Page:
When it was reported Shohei Ohtani was deferring the vast majority of his contract with the Los Angeles Dodgers, basically everyone had something to say. Dodgers fans were even more thrilled about the deal because not only did they land a once-in-a-generation player, but the team now still has plenty of room to improve their roster elsewhere.
Others were less kind and called for changes to the CBA to prevent these sorts of contracts from happening, called the Dodgers mean names, or fundamentally didn't understand what was going on and claimed the Dodgers were outright cheating.
However, a lot of the reactions were just objectively hilarious. Former Dodgers star Justin Turner falls firmly in that camp as his reaction was succinct, but was also pretty much perfect. It had some flavor, too, as he took a shot at his former team.
Justin Turner's response to Shohei's contract was hilarious, but also made a good point
Turner was a stud during his time with the Dodgers. He made two All-Star teams in his nine seasons with the club while slashing .296/.375/.490. While his time in LA came to an end after the 2022 season, he is clearly still watching what LA is up to these days along with everyone else. He's also clearly been affected by the Dodgers letting him go since he's commented on it a number of times over the last year.
And now this comment about the Ohtani deal is clearly another dig at the front office/ownership group. They couldn't afford Turner's $16 million salary after the 2022 season, but sure, $700 million for Ohtani! That makes sense.
Anyway, it's probably safe to say LA's ownership isn't actually looking to sell anytime soon. The team prints money as things stand now and their revenues are only going to increase with Ohtani in the fold. The two-way star is getting paid a lot of money to be sure, but the marketing opportunities ($) from having him on the roster alone are going to be a cash cow, and that doesn't even take into account ticket sales or his production on the field. Shohei is good for business, period.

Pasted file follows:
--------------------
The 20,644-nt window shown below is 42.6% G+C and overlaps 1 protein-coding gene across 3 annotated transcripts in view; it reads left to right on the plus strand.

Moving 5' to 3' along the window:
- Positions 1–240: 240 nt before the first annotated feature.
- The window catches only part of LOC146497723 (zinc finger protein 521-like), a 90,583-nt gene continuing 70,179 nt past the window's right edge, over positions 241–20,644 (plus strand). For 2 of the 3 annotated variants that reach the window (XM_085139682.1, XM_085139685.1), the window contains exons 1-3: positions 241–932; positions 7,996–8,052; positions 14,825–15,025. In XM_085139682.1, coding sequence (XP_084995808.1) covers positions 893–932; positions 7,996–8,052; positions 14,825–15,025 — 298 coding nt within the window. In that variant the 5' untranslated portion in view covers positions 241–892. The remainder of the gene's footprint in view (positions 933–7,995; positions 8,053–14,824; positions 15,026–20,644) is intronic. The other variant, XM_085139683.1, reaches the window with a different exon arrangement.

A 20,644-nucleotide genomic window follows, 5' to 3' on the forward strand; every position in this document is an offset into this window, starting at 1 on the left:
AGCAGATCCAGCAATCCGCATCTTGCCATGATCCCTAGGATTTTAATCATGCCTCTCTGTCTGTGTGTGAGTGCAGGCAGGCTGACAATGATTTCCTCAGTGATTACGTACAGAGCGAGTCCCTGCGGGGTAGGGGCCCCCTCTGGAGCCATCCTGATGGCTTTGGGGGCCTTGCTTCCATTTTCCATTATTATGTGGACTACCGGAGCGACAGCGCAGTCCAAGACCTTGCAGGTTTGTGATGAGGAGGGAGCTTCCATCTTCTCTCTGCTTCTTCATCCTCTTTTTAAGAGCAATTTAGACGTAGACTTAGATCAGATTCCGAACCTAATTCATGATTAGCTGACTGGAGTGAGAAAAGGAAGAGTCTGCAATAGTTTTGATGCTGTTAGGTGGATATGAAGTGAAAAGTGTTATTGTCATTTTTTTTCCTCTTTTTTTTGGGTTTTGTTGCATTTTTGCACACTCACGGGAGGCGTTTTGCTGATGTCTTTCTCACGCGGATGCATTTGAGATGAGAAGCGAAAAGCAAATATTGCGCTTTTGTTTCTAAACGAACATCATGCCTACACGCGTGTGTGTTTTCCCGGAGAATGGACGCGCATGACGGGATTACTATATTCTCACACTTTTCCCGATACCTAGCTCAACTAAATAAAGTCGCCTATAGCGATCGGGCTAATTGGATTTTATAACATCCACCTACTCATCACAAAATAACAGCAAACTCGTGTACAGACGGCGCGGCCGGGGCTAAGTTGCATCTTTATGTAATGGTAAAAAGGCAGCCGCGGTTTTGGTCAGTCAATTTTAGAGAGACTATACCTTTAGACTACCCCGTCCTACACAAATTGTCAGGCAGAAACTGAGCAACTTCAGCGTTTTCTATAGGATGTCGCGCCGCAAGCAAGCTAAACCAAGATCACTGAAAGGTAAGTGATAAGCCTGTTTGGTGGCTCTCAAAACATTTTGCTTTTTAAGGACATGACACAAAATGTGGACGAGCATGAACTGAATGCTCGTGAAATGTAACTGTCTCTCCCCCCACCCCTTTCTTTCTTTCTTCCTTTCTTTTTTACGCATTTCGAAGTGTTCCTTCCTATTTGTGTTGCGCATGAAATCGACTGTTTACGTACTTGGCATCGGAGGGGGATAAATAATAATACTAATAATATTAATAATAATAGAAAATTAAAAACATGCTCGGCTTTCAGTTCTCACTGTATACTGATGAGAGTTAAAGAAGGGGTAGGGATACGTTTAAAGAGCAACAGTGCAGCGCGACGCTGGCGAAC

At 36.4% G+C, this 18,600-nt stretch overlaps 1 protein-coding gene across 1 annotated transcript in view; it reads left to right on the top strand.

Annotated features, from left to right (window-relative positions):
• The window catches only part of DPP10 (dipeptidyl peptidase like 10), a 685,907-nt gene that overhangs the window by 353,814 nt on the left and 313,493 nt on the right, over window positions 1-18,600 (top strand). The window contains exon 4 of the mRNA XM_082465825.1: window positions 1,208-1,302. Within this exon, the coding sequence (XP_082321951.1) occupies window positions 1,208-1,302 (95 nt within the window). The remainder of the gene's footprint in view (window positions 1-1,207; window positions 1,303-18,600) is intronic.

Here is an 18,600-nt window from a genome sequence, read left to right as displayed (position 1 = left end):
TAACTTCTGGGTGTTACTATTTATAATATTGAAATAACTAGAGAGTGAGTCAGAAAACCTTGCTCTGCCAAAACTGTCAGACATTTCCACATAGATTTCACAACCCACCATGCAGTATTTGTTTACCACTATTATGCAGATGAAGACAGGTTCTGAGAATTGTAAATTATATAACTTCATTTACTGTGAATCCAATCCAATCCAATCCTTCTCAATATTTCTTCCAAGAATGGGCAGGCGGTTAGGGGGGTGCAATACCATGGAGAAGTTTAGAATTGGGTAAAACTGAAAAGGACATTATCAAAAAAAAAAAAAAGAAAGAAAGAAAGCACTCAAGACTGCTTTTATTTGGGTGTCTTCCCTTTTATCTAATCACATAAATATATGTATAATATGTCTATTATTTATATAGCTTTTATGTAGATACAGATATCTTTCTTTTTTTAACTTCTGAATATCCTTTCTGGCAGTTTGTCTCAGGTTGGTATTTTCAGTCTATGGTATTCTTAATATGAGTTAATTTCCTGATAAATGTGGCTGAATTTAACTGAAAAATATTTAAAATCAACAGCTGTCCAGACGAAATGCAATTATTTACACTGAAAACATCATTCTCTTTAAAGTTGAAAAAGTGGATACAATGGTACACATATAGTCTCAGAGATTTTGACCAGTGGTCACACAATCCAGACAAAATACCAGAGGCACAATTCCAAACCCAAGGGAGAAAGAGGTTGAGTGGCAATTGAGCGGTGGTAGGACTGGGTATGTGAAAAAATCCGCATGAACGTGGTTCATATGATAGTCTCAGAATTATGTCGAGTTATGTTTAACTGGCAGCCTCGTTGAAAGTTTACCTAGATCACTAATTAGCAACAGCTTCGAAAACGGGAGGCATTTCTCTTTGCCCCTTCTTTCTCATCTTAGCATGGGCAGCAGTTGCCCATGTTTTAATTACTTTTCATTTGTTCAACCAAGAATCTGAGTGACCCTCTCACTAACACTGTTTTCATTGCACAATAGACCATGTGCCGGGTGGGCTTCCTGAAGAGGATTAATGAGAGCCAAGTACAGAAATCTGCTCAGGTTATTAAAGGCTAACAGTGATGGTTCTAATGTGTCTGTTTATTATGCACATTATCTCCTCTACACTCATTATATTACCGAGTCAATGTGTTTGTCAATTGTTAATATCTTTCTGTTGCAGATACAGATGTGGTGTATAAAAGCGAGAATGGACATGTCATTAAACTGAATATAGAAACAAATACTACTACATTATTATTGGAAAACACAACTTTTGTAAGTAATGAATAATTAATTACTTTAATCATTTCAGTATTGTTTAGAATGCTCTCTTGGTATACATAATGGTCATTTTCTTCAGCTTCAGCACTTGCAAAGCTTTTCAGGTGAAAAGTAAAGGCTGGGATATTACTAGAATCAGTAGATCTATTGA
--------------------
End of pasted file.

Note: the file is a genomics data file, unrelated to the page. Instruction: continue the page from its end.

However, JT is absolutely right that the $680 million bill that's going to come starting in 2034 to the tune of $68 million a year is a lot of money not matter how you slice it. Ohtani did the Dodgers a solid by not charging any interest and prevented the deal from becoming the infamous Bobby Bonilla contract, but LA will be forking over large checks to Ohtani long after his playing days are over.
The nightmare scenario is that Ohtani somehow flames out or becomes and injury liability. If that were to happen, the Dodgers could weather the storm now in terms of payroll, but it would also saddle LA with a terrible debt AND severely hurt the value of the franchise overall even if Guggenheim wanted to cut bait and sell the team.
To paraphrase Turner, that is a tomorrow problem. For now, LA's deal with Ohtani looks even better than it did over the weekend. It's now up to the Dodgers to make the most of it and hope that everything works out.
For Turner? We certainly get why he felt the need to chime in, but maybe it's time to move on.